May 21, 2013
Climate Change Due To Meteorite Caused Extinction Of The Woolly Mammoth
Brett Smith for redOrbit.com - Your Universe Online
We humans have often blamed ourselves for the extinction of the woolly mammoth, but a new study from a large team of international researchers has found evidence of a large meteorite breaking apart in the atmosphere about 13,000 years ago — around the time when the prehistoric pachyderms died out.
By studying sediment layers from 18 archaeological sites around the world, the team found tiny spheres of carbon they say are telltale signs of multiple impacts and meteorites' mid-air explosions, according to their study in the Proceedings of the National Academy of Sciences (PNAS).
These tiny bits of carbon, called spherules, are formed when substances burn at extremely high temperatures. According to the study, the samples that were collected across four continents represent an estimated 10 million metric tons of material and could only have been formed by the combustion of rock on a massive scale.
“We know something came close enough to Earth and it was hot enough that it melted rock — that´s what these carbon spherules are,” said co-author Kenneth Tankersley, an assistant professor of anthropology and geology at the University of Cincinnati (UC). “In order to create this type of evidence that we see around the world, it was big.”
Tankersly compared just such an event with the 1883 volcanic explosion on Krakatoa in Indonesia.
“When Krakatoa blew its stack, Cincinnati had no summer,” he said. “Imagine winter all year-round. That´s just one little volcano blowing its top.”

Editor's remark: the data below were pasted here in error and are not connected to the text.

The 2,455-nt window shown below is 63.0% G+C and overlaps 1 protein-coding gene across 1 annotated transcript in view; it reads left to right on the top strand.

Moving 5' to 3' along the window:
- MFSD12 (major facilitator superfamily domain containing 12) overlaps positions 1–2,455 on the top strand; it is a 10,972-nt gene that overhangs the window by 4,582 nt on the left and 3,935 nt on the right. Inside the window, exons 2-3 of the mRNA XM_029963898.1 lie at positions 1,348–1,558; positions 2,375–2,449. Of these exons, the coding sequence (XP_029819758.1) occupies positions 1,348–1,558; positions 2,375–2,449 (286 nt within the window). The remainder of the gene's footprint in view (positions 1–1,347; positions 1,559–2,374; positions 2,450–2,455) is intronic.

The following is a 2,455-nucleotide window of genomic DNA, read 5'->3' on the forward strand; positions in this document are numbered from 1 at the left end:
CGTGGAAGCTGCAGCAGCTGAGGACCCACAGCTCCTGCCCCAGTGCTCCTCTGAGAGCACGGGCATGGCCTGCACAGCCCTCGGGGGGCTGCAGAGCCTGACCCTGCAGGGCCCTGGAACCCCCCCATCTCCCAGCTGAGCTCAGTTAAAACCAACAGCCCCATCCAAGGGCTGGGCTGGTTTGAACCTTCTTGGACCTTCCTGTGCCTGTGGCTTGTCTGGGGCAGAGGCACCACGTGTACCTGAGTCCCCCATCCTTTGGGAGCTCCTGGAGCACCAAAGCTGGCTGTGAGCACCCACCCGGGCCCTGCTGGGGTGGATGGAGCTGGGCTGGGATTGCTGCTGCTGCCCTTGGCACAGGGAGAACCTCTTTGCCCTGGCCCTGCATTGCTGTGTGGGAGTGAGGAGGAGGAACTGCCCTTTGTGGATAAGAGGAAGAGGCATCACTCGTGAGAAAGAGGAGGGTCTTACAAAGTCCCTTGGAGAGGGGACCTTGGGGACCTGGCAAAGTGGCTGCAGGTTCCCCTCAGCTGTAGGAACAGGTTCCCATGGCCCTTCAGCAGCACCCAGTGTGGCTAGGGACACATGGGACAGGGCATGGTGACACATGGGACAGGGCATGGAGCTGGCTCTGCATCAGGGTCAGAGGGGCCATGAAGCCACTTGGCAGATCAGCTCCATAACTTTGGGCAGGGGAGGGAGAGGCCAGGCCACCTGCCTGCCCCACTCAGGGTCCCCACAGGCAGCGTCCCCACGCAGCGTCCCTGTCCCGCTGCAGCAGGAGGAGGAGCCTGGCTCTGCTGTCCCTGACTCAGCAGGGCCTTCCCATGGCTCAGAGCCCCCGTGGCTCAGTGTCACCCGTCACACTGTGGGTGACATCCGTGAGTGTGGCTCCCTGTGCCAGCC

After an event of this magnitude, the researchers said toxic gas would have poisoned the air and blocked out the sun — causing global temperatures to drop. The rapid climate change would have forced the existing plant and animal life into two groups: “winners” and “losers”.
Those that were able to could relocate to a more hospitable climate. Other species may have adjusted their way of living to compensate for their new ecosystem. Some species, like the mammoth, simply went extinct, according to the scientists.
“Whatever this was, it did not cause the extinctions,” Tankersley said. “Rather, this likely caused climate change. And climate change forced this scenario: You can move, downsize or you can go extinct.”
The Cincinnati scientist said that type of global climate change does have some resonance in these modern times.
“Whether we want to admit it or not, we´re living right now in a period of very rapid and profound global climate change. We´re also living in a time of mass extinction,” Tankersley said. “So I would argue that a lot of the lessons for surviving climate change are actually in the past.”
Tankersley also warned about the possibility of another cosmic event that could repeat the events of 13,000 years ago.
“One additional catastrophic change that we often fail to think about — and it´s beyond our control — is something from outer space,” Tankersley said in a statement. “It´s a reminder of how fragile we are.”
“Imagine an explosion that happened today that went across four continents,” he said. “The human species would go on. But it would be different. It would be a game changer.”